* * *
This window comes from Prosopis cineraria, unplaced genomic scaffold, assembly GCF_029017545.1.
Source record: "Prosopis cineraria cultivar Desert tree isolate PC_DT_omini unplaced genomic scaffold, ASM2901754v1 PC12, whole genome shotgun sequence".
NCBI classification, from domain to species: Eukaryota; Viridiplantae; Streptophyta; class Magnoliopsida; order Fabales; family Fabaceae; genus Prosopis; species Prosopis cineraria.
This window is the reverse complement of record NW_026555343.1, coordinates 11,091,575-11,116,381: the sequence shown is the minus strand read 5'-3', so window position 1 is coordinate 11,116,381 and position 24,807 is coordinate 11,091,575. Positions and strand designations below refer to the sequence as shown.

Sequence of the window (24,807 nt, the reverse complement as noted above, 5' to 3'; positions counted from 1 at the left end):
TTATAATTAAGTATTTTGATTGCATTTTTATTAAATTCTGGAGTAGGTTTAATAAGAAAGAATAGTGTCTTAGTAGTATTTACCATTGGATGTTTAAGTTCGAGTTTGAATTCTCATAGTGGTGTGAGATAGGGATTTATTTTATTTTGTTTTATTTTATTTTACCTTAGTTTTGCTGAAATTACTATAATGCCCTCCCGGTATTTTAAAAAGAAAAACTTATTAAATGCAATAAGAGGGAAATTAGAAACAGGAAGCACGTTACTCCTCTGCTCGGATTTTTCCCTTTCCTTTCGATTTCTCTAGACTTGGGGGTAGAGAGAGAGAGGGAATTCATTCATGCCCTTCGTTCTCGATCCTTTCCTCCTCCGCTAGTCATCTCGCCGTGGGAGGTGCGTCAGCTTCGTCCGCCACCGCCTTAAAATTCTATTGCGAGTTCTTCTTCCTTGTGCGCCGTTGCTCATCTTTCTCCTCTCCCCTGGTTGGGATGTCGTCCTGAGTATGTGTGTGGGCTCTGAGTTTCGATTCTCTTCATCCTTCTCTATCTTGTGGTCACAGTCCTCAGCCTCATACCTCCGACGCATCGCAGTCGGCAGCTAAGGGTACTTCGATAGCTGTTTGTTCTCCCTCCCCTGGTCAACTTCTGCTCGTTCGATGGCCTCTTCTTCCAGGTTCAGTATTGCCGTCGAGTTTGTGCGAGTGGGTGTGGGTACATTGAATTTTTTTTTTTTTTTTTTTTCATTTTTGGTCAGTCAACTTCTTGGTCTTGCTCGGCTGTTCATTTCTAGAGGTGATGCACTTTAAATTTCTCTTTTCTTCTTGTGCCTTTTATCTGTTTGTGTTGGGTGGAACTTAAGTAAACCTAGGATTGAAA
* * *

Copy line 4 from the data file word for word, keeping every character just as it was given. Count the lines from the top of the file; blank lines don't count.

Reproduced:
This window is the reverse complement of record NW_026555343.1, coordinates 11,091,575-11,116,381: the sequence shown is the minus strand read 5'-3', so window position 1 is coordinate 11,116,381 and position 24,807 is coordinate 11,091,575. Positions and strand designations below refer to the sequence as shown.